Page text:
Tonight the Lakers will take the floor before one of the NBA’s best home crowds –one sure to be frothing at the thought of sending them home for a do-or-die Game 7 in what could be their Nuggets’ final home game of the season. Now more than ever, it is critical that the Lakers – especially, but by no means only, Andrew Bynum – maximize their effort from the opening tip, as they will likely have to weather an early Nuggets barrage. Once the opening onslaught has passed and the teams are simply playing a basketball game, it will be vital for the Lakers to dictate the tempo. On the offensive end they must look to establish the league’s best post-up tandem early and often. As they have all season, Bynum (whose 16 and 11 deflects attention from a listless effort which resulted in his domination by JaVale McGee) and Pau Gasol (who had an awful 9 points on 4-of-11 shooting, with 10 rebounds) represent this team’s greatest mismatch and must be utilized as so. The Nuggets have used a sagging defense to neutralize them too often, but that must change tonight.
Especially with Kobe Bryant under the weather. Yes, Kobe will have the opportunity to put forth his own “flu game” – though of the stomach variety – and while we’d all appreciate an addition to the legend of Kobe Bryant, this may be a game where it’s his teammates that must lift him up rather than he putting them on his back. On offense, must feed the post. Sessions MUST raise his game & facilitate & Drew/Pau must get in the paint, fight for position and attack aggressively.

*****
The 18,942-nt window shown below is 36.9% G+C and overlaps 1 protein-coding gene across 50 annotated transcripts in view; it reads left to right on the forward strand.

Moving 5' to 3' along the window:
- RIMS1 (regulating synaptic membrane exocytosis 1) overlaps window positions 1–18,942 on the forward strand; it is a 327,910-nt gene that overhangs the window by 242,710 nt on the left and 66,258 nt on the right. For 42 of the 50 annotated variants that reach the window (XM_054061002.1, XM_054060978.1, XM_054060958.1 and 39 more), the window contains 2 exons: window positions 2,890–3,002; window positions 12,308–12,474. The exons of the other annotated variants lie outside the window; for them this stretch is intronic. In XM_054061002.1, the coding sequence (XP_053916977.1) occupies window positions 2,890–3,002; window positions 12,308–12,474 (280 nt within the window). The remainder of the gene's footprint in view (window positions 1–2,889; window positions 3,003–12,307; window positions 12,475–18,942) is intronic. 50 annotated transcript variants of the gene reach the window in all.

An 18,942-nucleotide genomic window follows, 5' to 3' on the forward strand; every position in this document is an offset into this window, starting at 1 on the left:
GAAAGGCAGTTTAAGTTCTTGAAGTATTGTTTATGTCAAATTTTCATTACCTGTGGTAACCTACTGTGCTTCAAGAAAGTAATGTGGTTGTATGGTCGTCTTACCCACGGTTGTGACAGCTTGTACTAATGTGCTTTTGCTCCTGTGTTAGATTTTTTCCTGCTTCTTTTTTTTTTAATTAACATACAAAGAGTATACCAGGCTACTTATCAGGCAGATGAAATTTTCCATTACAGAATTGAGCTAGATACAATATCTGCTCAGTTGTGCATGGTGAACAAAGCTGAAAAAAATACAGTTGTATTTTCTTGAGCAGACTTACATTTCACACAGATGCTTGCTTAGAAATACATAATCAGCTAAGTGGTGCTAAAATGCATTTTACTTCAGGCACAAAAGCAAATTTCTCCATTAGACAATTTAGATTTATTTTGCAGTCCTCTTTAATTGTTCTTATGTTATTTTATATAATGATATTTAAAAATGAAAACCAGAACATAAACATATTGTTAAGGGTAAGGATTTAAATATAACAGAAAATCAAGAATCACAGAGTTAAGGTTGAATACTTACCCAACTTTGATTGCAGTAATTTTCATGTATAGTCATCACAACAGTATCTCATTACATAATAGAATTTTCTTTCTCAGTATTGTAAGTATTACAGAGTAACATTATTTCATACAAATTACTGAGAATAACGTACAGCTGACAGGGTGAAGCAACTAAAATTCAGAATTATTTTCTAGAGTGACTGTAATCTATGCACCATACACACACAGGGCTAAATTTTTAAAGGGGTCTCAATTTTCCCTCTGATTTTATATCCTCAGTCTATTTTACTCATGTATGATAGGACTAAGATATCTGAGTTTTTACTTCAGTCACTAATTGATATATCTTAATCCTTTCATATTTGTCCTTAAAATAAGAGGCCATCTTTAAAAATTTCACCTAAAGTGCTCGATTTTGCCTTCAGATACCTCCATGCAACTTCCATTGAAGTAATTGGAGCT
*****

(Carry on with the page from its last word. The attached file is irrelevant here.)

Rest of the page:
We say this all the time, but is particularly vital tonight, as it will allow Kobe to pace himself and have something in the tank down the stretch. On a side note, executed properly, this could result in the Lakers not even needing Kobe down the stretch, as the potential for dominance and Nugs’ foul trouble could lay the foundation for a comfortable win. This is the hope, but of course far from assured. But, the point remains, Kobe will not be 100% physically but his mates will be. The Lakers big men can carry them to a win should they do the work that’s needed of them. Ramon Sessions can add to this equation by attacking more off the bounce and forcing himself into the creases of the D. The Nuggets will be there to challenge him – especially JaVale McGee – but those forays into the teeth of the defense will only help to create opportunities for the Lakers bigs to mimic what their counterparts have done so well this series; to be garbage men that clean up and impact the game on the way.
The environment will be hostile. An insane crowd will only serve to energize the home team and inspire them (as if they needed any more in an elimination game) to bring their best effort. But the Lakers cannot wilt in the face of this. They must put a body on JaVale and Faried. They CANNOT allow Andre Miller to dominate/dictate tempo. They must match effort and energy with their own while also bringing precision and discipline. Game 5 is the exact opposite of what the Lakers need. Instead, they should look to the last time they were in this building; they must look to game 4 where they won by playing smart, (mostly) focused basketball. The blueprint is there for them to follow, they just have to do it.
The Lakers will play on Saturday. They’ll either do so at Staples Center in a game 7 where anything can happen or do so in Oklahoma City for game 1 of the second round. I don’t know about you, but the latter sounds much better to me.
- Emile Avanessian (with some help from Darius)